The Golden Globe Race is back in 2018, following in the footsteps of Robin Knox Johnston in Suhaili, the winner of the original 1968 Sunday Times Golden Globe. Race founder Don McIntyre explains. No satellites, no electric autopilots, no high-tech, sailing 32-36ft production yachts designed before 1988. A race back to the Golden Age of Solo sailing.
Entrants of the Golden Globe Race 2018 are limited to sailing similar yachts and equipment to what was available to Sir Robin Knox-Johnston, the winner of the original race in 1968–69. That means sailing without the use of modern technology such as satellite-based navigation aids. Safety equipment such as EPIRBs and AIS are carried, however, the competitors are only allowed to use the technology in an emergency.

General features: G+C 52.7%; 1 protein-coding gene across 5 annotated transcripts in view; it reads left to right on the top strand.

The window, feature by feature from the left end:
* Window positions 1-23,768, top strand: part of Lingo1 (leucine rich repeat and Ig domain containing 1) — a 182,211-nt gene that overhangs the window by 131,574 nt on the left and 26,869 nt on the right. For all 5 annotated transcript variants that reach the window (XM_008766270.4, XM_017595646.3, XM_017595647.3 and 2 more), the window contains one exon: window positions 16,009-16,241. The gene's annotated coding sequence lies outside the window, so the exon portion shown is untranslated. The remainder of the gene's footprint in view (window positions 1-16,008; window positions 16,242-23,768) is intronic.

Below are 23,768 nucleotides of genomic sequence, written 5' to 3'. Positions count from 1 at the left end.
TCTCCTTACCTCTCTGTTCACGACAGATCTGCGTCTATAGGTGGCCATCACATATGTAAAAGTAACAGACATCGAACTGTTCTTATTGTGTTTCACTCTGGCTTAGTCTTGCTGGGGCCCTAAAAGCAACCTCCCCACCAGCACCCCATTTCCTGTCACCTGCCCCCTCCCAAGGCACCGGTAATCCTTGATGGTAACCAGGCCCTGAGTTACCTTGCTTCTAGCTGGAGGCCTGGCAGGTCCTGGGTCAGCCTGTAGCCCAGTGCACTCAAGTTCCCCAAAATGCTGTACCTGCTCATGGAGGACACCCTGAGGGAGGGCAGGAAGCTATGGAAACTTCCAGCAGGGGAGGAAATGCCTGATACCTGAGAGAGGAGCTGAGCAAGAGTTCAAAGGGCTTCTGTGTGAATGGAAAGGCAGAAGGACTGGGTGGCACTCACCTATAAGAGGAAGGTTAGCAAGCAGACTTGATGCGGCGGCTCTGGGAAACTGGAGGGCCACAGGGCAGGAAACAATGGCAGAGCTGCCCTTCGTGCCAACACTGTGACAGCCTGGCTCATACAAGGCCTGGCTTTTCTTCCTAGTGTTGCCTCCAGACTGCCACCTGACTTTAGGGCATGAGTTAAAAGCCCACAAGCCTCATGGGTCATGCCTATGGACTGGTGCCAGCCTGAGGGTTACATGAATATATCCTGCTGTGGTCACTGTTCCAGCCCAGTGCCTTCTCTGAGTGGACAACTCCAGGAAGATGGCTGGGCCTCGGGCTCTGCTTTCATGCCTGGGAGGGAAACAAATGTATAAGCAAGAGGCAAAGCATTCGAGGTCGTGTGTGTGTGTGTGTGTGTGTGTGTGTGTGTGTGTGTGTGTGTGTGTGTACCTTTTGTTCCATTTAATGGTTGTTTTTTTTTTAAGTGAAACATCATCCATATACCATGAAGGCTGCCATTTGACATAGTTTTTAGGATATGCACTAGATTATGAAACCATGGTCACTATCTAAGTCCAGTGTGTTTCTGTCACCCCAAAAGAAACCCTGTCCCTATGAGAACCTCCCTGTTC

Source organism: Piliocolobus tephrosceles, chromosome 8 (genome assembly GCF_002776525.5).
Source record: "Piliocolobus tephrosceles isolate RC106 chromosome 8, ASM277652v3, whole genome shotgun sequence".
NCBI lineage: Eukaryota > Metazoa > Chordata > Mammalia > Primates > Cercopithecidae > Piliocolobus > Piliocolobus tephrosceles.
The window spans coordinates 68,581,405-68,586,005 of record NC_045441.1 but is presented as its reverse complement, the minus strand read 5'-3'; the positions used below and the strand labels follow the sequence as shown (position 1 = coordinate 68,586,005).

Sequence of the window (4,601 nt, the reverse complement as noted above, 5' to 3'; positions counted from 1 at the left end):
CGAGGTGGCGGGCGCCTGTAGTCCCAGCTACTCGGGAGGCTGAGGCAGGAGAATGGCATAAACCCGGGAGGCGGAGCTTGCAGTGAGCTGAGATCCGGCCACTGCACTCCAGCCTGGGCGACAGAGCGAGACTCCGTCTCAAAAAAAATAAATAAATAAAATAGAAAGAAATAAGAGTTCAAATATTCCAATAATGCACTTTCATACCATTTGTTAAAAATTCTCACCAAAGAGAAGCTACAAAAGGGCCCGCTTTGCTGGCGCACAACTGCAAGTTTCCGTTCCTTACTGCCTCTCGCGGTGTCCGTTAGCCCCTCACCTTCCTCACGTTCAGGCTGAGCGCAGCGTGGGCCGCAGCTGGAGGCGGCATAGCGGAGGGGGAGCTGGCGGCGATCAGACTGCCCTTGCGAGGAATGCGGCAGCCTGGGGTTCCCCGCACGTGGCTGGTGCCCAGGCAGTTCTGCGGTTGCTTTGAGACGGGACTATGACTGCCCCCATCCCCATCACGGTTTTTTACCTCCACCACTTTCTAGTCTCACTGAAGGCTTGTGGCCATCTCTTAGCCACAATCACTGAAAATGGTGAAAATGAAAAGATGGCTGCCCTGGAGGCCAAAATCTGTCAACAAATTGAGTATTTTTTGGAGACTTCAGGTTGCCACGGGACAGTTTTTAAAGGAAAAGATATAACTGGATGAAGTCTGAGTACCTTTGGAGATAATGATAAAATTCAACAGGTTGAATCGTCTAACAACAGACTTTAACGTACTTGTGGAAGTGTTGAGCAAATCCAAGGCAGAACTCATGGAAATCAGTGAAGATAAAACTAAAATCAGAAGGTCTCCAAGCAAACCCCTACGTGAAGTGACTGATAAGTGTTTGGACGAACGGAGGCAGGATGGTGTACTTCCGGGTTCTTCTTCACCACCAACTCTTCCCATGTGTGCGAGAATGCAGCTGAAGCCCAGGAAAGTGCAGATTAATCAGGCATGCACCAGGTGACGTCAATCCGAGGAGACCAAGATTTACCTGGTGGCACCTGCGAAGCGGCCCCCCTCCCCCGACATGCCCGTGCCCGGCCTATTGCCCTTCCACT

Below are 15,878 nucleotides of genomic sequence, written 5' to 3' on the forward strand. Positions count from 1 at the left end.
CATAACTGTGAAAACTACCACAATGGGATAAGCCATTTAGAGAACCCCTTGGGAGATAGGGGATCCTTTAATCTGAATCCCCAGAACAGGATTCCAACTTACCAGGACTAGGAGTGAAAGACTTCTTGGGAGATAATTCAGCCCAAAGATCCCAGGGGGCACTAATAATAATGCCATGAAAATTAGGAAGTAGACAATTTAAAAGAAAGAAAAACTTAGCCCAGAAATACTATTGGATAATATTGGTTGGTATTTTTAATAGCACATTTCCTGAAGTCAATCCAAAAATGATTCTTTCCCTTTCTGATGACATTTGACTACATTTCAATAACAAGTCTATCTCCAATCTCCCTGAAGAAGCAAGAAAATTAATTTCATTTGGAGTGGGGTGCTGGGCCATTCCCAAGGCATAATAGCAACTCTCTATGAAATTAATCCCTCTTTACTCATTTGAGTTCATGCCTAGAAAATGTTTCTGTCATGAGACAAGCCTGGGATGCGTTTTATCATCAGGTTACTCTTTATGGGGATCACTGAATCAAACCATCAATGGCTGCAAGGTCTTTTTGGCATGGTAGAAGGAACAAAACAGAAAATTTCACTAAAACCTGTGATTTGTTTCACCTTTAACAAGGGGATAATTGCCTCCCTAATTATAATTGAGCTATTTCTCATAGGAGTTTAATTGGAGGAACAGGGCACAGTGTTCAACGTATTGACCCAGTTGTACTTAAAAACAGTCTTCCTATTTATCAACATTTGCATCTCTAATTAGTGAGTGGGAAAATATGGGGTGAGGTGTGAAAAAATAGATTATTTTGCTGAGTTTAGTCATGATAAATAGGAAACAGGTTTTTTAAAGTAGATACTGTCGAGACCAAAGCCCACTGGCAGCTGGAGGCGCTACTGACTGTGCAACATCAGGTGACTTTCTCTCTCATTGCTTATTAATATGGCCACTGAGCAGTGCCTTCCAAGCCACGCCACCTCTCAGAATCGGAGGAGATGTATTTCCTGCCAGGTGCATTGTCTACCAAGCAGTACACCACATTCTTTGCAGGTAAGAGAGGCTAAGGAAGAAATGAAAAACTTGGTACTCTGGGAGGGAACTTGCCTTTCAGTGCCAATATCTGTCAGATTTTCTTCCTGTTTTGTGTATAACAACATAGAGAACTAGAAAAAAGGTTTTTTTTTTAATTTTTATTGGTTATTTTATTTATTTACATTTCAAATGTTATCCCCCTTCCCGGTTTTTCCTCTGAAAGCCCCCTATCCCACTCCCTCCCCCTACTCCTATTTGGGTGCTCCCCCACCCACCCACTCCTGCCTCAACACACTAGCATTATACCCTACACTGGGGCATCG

Competitors could apply to have their class of boat approved, providing it was in accordance with the following rules:
- Of fibre reinforced plastic construction.
- Designed prior to 1988 and have a minimum series of 20 yachts built from one mould.
- Have a hull length of between 32 to 36 feet (9.8 to 11.0 m). Bowsprits, wind vanes and outboard rudders, boomkins, pushpits and pulpits are not measured.
- Have full-length keels with rudders attached to the trailing edge.
- A minimum design displacement of 6,200 kilograms (13,700 lb)
Twenty-two classes were approved, with one exception to the rules made for a wood-epoxy Suhaili replica (the Suhaili being the yacht that Knox-Johnston sailed in 1968).
The Golden Globe Race 2018 will on 1 July 2018 in Les Sables-d’Olonne and will lead around the world eastward, leaving Cape of Good Hope, Cape Leeuwin and Cape Horn to port. There will be several “film gates” along the route, where the skippers can be interviewed as they sail past without stopping and where they can pass over films and letters.